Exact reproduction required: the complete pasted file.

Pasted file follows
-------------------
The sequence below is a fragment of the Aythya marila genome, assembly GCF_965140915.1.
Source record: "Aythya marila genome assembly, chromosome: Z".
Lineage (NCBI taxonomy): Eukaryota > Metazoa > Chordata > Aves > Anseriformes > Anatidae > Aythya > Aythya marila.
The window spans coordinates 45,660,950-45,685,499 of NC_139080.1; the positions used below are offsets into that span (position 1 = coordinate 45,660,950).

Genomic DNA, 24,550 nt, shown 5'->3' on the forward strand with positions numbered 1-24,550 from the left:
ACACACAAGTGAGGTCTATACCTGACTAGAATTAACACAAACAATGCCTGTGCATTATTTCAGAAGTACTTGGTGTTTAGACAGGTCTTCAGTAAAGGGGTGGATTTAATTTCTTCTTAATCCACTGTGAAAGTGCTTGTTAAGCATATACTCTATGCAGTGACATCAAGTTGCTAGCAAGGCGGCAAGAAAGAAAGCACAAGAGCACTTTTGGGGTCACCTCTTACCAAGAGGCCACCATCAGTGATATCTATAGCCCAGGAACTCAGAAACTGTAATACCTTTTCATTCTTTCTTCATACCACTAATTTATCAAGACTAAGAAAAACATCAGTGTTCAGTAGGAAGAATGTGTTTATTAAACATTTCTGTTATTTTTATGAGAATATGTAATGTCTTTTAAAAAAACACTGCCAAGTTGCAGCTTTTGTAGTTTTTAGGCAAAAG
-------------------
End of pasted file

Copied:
The sequence below is a fragment of the Aythya marila genome, assembly GCF_965140915.1.
Source record: "Aythya marila genome assembly, chromosome: Z".
Lineage (NCBI taxonomy): Eukaryota > Metazoa > Chordata > Aves > Anseriformes > Anatidae > Aythya > Aythya marila.
The window spans coordinates 45,660,950-45,685,499 of NC_139080.1; the positions used below are offsets into that span (position 1 = coordinate 45,660,950).

Genomic DNA, 24,550 nt, shown 5'->3' on the forward strand with positions numbered 1-24,550 from the left:
ACACACAAGTGAGGTCTATACCTGACTAGAATTAACACAAACAATGCCTGTGCATTATTTCAGAAGTACTTGGTGTTTAGACAGGTCTTCAGTAAAGGGGTGGATTTAATTTCTTCTTAATCCACTGTGAAAGTGCTTGTTAAGCATATACTCTATGCAGTGACATCAAGTTGCTAGCAAGGCGGCAAGAAAGAAAGCACAAGAGCACTTTTGGGGTCACCTCTTACCAAGAGGCCACCATCAGTGATATCTATAGCCCAGGAACTCAGAAACTGTAATACCTTTTCATTCTTTCTTCATACCACTAATTTATCAAGACTAAGAAAAACATCAGTGTTCAGTAGGAAGAATGTGTTTATTAAACATTTCTGTTATTTTTATGAGAATATGTAATGTCTTTTAAAAAAACACTGCCAAGTTGCAGCTTTTGTAGTTTTTAGGCAAAAG